Aug. 14, 2023
This week was, as usual, a great week to work in the woods. A change in plan diverted us interns from our stream survey project to conduct important work outside of Newport, Oregon.
A potential new property for Starker Forests calls for timber cruising. We needed to gather data to figure out the potential worth of the trees growing in each stand to decide whether the property would be worth it. Sabrina and I cruised timber in three differently aged stands from Monday to Wednesday on this potential property.
Lys and Raja (Lys’ dog) were the leaders for this project, so Lys, who was working with Caroline (as well as
Emily and Kathy on Tuesday), was cruising a different area of the property. When we were cruising, Sabrina and I found a very large Sitka Spruce tree near one of our plots. It was pretty cool to look at because it was easily the biggest tree in the stand. We decided that it was left because it had huge branches which would make for brittle non profitable wood.
Another interesting thing we found was evidence of bears peeling trees. In the beginning, I was not looking for it, but when Lys pointed it out, it was
obvious. We found lots of peeled trees. Even on the steep slopes, why a bear is hanging out on steep slopes is beyond me, the bark is peeled off the base of the tree while the bear eats the cambium layer. I learned that this is a learned behavior in bears. So, in order to prevent it, one needs to get rid of the bears that peel trees so they cannot pass on this behavior. A peeled tree is a damaged tree and will not grow as much timber, which is why it is a problem.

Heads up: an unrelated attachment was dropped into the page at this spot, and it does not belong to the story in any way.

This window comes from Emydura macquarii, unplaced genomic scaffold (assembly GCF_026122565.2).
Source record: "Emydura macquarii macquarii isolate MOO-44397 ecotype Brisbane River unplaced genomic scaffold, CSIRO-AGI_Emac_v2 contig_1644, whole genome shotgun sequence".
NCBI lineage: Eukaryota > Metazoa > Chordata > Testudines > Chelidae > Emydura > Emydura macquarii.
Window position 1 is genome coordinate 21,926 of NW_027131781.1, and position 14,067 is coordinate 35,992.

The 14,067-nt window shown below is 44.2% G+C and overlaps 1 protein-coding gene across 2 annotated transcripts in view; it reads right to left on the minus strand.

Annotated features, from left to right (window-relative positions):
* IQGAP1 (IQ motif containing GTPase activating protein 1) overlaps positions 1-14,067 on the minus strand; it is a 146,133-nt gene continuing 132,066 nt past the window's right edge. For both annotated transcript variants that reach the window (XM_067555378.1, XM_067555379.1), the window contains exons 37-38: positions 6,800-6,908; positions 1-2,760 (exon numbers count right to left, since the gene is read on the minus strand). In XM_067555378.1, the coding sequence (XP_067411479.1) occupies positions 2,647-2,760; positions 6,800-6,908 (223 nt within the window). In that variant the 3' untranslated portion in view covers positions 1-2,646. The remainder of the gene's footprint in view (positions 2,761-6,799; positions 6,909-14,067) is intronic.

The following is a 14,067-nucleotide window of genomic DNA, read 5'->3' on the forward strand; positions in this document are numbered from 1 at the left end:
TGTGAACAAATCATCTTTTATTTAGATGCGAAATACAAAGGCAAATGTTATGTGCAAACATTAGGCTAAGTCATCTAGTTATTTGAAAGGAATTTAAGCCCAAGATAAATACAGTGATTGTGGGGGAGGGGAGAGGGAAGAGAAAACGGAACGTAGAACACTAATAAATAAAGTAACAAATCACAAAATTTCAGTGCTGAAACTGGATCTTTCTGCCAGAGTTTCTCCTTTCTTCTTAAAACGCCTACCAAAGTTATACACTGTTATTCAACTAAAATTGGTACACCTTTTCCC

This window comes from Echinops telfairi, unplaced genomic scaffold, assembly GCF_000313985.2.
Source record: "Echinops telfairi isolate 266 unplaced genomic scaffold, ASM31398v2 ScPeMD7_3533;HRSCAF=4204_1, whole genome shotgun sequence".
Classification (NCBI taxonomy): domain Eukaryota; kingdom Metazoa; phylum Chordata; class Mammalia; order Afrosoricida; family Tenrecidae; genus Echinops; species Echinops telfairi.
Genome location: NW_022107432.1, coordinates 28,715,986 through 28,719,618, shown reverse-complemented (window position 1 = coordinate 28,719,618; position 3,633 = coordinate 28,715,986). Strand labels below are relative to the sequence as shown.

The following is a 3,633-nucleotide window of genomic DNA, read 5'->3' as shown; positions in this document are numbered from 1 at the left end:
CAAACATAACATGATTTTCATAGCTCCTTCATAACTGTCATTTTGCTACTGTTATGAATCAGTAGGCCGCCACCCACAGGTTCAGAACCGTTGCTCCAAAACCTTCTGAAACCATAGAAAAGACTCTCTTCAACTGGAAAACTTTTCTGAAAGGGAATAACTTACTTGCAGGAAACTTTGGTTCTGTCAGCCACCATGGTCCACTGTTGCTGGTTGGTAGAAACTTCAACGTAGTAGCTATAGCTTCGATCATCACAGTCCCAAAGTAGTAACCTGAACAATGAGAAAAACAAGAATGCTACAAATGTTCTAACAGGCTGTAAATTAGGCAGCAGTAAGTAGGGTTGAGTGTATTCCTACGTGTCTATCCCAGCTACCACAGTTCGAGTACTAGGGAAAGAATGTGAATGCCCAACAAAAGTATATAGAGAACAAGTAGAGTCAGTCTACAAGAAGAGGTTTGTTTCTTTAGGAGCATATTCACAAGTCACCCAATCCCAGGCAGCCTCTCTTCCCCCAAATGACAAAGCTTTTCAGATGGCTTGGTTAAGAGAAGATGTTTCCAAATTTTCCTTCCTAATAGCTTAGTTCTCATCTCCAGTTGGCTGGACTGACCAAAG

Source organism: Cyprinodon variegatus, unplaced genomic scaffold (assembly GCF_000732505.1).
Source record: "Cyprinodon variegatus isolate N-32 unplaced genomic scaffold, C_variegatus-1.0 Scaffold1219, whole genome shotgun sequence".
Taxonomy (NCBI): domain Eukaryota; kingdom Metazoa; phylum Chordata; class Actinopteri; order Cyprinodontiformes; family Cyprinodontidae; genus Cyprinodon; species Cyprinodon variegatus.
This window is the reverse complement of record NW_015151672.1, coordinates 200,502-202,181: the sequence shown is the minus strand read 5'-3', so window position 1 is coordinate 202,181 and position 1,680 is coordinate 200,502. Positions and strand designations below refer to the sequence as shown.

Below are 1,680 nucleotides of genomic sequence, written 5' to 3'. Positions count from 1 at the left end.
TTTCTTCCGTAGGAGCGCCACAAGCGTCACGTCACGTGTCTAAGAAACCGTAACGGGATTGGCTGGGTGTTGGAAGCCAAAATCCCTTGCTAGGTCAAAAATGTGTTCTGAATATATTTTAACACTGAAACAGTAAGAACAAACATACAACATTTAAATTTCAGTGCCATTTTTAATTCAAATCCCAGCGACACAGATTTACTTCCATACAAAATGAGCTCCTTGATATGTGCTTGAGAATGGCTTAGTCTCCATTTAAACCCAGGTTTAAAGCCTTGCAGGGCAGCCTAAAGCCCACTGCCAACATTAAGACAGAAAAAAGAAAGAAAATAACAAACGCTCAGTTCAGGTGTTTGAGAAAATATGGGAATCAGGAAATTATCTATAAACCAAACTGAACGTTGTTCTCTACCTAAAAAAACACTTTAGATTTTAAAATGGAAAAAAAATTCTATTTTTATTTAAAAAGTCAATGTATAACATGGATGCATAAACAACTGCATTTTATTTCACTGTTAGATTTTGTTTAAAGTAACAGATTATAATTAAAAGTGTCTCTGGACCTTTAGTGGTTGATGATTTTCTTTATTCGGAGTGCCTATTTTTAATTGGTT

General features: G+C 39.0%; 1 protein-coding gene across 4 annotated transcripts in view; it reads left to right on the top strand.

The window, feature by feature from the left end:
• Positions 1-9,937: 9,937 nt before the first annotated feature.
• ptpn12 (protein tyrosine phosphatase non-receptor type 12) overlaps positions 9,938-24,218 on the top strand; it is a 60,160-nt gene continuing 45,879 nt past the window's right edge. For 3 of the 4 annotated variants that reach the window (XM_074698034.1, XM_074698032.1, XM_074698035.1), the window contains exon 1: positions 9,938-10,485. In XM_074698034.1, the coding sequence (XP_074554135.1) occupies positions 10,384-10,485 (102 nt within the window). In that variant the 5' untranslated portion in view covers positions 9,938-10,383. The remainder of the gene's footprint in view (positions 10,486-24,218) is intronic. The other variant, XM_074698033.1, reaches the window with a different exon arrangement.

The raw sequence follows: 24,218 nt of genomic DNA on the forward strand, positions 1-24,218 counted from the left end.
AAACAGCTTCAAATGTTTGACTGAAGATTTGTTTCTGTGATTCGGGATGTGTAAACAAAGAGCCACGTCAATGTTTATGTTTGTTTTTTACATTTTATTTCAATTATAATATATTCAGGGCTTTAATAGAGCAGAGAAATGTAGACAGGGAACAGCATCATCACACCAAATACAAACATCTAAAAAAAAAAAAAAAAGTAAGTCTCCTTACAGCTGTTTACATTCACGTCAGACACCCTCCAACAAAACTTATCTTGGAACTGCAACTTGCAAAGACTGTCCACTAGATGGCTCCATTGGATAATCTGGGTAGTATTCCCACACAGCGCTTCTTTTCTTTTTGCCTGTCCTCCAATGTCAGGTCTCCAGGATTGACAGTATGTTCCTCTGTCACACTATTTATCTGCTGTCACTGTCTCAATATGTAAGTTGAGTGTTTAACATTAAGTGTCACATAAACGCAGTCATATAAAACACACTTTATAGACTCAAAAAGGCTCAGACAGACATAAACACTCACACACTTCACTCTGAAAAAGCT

During this time, Tuesday was Emily’s last day on the Summer Starker Crew. She is a hard worker and I speak for all the interns when I say we are glad to have had the opportunity to meet and work with her.
On Thursday, we expected to return to stream surveys, however, a few stocking survey units needed a little more attention. Partnered with Joseph, I went to three units and racked up a total of 54 plots. We visited the units “Bailey Hatchery,” “Misery Whip Ice,” and “Rhody Blows.”
The most eventful unit was “Misery Whip Ice”, namely because it was super steep and very unforgiving. The ground seemed to be actively working against me all the time, giving way under me as I tried to walk up and down the slopes.
Friday was another day of timber cruising. Joseph and I worked on the “Post Gray CTL” unit. The unit was recently thinned, so there were many machine tracks and
the tree heights were not as tricky to get as most places. Joseph and I were closing in on our 20th and last plot of the day, and as I went to the first tree to get the diameter, I looked back and saw a swarm of yellowjackets billowing out of the ground right where I had previously been! I alerted Joe and we ran for it! We took the plot a little ways away from the nest and were sure to steer clear as we made our way back to the truck chatting about how lucky and glad we were to not have been stung.
– Anthony Cafferata